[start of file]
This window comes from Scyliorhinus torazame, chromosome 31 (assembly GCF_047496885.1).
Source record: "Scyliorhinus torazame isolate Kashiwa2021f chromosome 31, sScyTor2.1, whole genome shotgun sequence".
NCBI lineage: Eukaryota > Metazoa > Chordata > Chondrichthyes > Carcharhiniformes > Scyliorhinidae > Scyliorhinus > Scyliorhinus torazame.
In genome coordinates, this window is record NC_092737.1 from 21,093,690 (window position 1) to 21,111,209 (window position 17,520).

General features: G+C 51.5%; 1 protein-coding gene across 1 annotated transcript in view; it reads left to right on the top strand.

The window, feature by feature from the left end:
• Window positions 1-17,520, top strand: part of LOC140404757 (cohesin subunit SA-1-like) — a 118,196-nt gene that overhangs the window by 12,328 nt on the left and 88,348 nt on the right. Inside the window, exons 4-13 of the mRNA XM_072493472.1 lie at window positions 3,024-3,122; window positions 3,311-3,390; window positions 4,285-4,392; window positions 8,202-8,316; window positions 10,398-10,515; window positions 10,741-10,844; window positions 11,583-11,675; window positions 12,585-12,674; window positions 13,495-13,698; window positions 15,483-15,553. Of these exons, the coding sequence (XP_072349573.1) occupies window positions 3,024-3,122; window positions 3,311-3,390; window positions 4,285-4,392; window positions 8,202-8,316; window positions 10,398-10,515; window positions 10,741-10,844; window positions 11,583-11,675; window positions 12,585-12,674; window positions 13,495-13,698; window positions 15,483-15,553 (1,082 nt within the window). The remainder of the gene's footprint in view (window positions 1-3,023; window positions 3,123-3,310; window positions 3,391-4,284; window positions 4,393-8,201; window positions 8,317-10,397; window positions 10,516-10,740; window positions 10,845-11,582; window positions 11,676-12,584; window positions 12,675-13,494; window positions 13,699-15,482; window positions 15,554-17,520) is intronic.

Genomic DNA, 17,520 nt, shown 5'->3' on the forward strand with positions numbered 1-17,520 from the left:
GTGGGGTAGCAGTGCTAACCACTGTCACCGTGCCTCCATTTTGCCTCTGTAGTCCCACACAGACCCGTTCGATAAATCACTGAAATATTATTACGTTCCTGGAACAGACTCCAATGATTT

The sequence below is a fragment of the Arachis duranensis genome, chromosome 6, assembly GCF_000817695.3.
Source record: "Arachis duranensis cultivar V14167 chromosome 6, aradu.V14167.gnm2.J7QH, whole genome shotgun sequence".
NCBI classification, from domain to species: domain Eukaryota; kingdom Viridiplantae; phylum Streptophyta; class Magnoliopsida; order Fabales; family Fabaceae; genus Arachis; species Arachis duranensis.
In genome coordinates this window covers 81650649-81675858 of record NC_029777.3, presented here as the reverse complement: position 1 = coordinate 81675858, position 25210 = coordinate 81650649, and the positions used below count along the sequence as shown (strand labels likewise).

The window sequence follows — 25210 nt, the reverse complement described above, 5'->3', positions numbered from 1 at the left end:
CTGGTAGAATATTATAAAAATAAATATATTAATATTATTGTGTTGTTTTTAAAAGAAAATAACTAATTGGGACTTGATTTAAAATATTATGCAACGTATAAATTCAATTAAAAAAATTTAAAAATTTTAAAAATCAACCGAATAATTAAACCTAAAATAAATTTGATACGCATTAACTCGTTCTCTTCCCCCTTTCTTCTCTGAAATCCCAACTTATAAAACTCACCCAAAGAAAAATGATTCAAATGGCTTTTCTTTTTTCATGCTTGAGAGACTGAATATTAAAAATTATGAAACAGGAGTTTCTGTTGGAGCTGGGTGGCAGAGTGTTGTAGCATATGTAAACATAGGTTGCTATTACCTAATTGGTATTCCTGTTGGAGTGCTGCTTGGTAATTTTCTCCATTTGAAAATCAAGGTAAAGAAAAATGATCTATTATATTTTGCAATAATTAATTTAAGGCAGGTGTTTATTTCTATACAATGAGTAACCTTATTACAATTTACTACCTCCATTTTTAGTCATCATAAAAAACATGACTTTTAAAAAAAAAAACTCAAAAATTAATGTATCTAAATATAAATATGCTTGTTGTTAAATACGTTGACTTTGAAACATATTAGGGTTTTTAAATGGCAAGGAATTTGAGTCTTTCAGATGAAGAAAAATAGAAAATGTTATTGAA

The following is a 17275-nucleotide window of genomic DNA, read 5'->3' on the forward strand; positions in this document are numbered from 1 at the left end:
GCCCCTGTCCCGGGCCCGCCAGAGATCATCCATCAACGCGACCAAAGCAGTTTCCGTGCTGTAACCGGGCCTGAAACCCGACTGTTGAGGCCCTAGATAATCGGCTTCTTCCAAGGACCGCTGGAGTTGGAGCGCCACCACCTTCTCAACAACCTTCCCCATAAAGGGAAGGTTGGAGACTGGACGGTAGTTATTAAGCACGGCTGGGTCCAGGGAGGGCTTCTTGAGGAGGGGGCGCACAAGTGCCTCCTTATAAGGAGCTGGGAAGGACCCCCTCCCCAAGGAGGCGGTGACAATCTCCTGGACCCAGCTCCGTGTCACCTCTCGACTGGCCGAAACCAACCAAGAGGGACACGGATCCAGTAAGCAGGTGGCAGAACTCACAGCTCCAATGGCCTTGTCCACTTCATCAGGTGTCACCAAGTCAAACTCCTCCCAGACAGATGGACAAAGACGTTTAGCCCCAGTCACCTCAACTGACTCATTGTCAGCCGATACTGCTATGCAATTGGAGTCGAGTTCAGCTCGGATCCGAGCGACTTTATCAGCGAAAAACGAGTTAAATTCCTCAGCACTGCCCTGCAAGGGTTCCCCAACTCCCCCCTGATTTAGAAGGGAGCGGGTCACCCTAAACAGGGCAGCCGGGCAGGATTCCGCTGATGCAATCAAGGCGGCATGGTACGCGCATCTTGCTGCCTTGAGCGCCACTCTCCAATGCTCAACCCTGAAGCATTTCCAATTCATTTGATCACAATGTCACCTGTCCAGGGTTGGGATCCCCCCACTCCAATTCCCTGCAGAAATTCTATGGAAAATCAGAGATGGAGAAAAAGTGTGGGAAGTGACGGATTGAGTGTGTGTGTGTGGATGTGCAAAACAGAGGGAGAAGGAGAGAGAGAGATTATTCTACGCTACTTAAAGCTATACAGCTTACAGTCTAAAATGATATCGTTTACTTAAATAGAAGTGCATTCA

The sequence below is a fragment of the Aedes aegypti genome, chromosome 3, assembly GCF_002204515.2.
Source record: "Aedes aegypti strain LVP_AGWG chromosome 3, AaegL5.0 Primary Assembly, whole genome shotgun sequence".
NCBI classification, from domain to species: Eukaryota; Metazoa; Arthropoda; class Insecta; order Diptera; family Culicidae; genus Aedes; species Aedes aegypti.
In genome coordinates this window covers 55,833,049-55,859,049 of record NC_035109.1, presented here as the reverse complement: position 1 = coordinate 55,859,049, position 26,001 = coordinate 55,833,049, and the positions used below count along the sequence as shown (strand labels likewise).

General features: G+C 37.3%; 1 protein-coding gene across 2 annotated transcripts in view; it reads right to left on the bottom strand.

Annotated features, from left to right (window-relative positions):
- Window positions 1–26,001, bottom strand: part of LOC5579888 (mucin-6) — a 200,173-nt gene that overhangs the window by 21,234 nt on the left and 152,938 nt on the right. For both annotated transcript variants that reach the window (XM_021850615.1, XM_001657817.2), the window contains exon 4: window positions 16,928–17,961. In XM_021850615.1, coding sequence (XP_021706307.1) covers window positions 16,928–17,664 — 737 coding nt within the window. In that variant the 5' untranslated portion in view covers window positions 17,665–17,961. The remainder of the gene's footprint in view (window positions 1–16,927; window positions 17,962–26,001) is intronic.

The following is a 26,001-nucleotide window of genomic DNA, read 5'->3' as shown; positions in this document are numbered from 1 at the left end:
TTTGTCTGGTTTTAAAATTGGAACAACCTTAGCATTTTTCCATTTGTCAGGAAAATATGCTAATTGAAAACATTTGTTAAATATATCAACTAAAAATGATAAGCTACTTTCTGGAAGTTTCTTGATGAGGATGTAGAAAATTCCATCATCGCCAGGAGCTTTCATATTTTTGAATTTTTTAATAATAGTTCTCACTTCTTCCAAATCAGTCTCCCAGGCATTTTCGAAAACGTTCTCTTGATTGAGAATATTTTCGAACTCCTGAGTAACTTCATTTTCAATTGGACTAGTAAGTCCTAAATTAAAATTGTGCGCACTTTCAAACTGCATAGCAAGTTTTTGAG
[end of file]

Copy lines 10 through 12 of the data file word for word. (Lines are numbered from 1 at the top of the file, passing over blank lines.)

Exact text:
The sequence below is a fragment of the Arachis duranensis genome, chromosome 6, assembly GCF_000817695.3.
Source record: "Arachis duranensis cultivar V14167 chromosome 6, aradu.V14167.gnm2.J7QH, whole genome shotgun sequence".
NCBI classification, from domain to species: domain Eukaryota; kingdom Viridiplantae; phylum Streptophyta; class Magnoliopsida; order Fabales; family Fabaceae; genus Arachis; species Arachis duranensis.